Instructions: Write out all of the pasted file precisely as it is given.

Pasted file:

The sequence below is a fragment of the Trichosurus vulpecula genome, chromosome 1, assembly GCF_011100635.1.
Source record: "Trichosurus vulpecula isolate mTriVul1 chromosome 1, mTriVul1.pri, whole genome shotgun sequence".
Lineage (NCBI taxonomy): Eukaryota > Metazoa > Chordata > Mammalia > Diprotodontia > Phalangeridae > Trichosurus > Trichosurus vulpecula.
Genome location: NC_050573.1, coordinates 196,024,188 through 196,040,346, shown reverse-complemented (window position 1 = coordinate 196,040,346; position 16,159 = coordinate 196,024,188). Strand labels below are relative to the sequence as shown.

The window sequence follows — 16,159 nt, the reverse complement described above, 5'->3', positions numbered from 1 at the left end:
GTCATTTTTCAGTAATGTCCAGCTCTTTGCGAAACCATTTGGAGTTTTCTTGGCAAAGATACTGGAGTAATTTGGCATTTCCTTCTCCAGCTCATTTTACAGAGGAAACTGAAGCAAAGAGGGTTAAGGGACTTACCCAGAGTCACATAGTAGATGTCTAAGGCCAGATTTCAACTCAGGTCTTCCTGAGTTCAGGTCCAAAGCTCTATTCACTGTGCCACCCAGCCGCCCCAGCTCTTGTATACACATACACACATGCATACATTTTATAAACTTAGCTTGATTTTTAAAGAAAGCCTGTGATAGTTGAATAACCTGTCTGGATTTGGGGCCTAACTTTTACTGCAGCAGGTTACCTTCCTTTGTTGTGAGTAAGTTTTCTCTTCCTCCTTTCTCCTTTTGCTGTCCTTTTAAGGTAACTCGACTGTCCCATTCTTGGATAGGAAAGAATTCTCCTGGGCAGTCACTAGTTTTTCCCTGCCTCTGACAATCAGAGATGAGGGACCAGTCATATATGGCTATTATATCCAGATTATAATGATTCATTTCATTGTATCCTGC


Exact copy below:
The sequence below is a fragment of the Trichosurus vulpecula genome, chromosome 1, assembly GCF_011100635.1.
Source record: "Trichosurus vulpecula isolate mTriVul1 chromosome 1, mTriVul1.pri, whole genome shotgun sequence".
Lineage (NCBI taxonomy): Eukaryota > Metazoa > Chordata > Mammalia > Diprotodontia > Phalangeridae > Trichosurus > Trichosurus vulpecula.
Genome location: NC_050573.1, coordinates 196,024,188 through 196,040,346, shown reverse-complemented (window position 1 = coordinate 196,040,346; position 16,159 = coordinate 196,024,188). Strand labels below are relative to the sequence as shown.

The window sequence follows — 16,159 nt, the reverse complement described above, 5'->3', positions numbered from 1 at the left end:
GTCATTTTTCAGTAATGTCCAGCTCTTTGCGAAACCATTTGGAGTTTTCTTGGCAAAGATACTGGAGTAATTTGGCATTTCCTTCTCCAGCTCATTTTACAGAGGAAACTGAAGCAAAGAGGGTTAAGGGACTTACCCAGAGTCACATAGTAGATGTCTAAGGCCAGATTTCAACTCAGGTCTTCCTGAGTTCAGGTCCAAAGCTCTATTCACTGTGCCACCCAGCCGCCCCAGCTCTTGTATACACATACACACATGCATACATTTTATAAACTTAGCTTGATTTTTAAAGAAAGCCTGTGATAGTTGAATAACCTGTCTGGATTTGGGGCCTAACTTTTACTGCAGCAGGTTACCTTCCTTTGTTGTGAGTAAGTTTTCTCTTCCTCCTTTCTCCTTTTGCTGTCCTTTTAAGGTAACTCGACTGTCCCATTCTTGGATAGGAAAGAATTCTCCTGGGCAGTCACTAGTTTTTCCCTGCCTCTGACAATCAGAGATGAGGGACCAGTCATATATGGCTATTATATCCAGATTATAATGATTCATTTCATTGTATCCTGC